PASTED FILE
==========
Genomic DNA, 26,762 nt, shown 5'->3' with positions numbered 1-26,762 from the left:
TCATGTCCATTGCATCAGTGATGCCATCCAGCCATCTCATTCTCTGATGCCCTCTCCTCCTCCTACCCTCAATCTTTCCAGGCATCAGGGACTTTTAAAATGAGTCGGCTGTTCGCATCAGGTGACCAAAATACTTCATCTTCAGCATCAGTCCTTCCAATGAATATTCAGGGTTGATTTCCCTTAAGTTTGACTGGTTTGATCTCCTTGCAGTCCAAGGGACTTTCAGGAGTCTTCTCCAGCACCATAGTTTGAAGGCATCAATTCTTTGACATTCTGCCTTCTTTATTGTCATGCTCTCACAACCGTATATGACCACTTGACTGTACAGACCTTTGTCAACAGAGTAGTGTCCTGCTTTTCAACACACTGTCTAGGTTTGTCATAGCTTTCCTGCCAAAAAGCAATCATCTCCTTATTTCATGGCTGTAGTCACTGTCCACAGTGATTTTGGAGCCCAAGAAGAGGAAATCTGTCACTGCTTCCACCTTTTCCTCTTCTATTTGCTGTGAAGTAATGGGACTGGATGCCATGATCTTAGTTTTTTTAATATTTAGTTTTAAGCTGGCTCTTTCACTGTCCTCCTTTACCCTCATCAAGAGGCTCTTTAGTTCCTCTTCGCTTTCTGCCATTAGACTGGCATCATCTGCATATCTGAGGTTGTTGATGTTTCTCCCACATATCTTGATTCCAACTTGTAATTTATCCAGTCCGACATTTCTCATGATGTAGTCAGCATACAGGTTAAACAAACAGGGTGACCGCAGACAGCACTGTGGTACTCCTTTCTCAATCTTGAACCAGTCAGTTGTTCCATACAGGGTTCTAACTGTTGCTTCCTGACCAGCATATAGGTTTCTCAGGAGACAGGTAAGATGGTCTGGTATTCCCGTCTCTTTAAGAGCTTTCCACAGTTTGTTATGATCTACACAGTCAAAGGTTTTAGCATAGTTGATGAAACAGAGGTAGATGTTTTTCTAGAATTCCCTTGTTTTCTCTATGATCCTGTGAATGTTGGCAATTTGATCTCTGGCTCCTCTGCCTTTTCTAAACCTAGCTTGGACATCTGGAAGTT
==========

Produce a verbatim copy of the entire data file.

Genomic DNA, 26,762 nt, shown 5'->3' with positions numbered 1-26,762 from the left:
TCATGTCCATTGCATCAGTGATGCCATCCAGCCATCTCATTCTCTGATGCCCTCTCCTCCTCCTACCCTCAATCTTTCCAGGCATCAGGGACTTTTAAAATGAGTCGGCTGTTCGCATCAGGTGACCAAAATACTTCATCTTCAGCATCAGTCCTTCCAATGAATATTCAGGGTTGATTTCCCTTAAGTTTGACTGGTTTGATCTCCTTGCAGTCCAAGGGACTTTCAGGAGTCTTCTCCAGCACCATAGTTTGAAGGCATCAATTCTTTGACATTCTGCCTTCTTTATTGTCATGCTCTCACAACCGTATATGACCACTTGACTGTACAGACCTTTGTCAACAGAGTAGTGTCCTGCTTTTCAACACACTGTCTAGGTTTGTCATAGCTTTCCTGCCAAAAAGCAATCATCTCCTTATTTCATGGCTGTAGTCACTGTCCACAGTGATTTTGGAGCCCAAGAAGAGGAAATCTGTCACTGCTTCCACCTTTTCCTCTTCTATTTGCTGTGAAGTAATGGGACTGGATGCCATGATCTTAGTTTTTTTAATATTTAGTTTTAAGCTGGCTCTTTCACTGTCCTCCTTTACCCTCATCAAGAGGCTCTTTAGTTCCTCTTCGCTTTCTGCCATTAGACTGGCATCATCTGCATATCTGAGGTTGTTGATGTTTCTCCCACATATCTTGATTCCAACTTGTAATTTATCCAGTCCGACATTTCTCATGATGTAGTCAGCATACAGGTTAAACAAACAGGGTGACCGCAGACAGCACTGTGGTACTCCTTTCTCAATCTTGAACCAGTCAGTTGTTCCATACAGGGTTCTAACTGTTGCTTCCTGACCAGCATATAGGTTTCTCAGGAGACAGGTAAGATGGTCTGGTATTCCCGTCTCTTTAAGAGCTTTCCACAGTTTGTTATGATCTACACAGTCAAAGGTTTTAGCATAGTTGATGAAACAGAGGTAGATGTTTTTCTAGAATTCCCTTGTTTTCTCTATGATCCTGTGAATGTTGGCAATTTGATCTCTGGCTCCTCTGCCTTTTCTAAACCTAGCTTGGACATCTGGAAGTT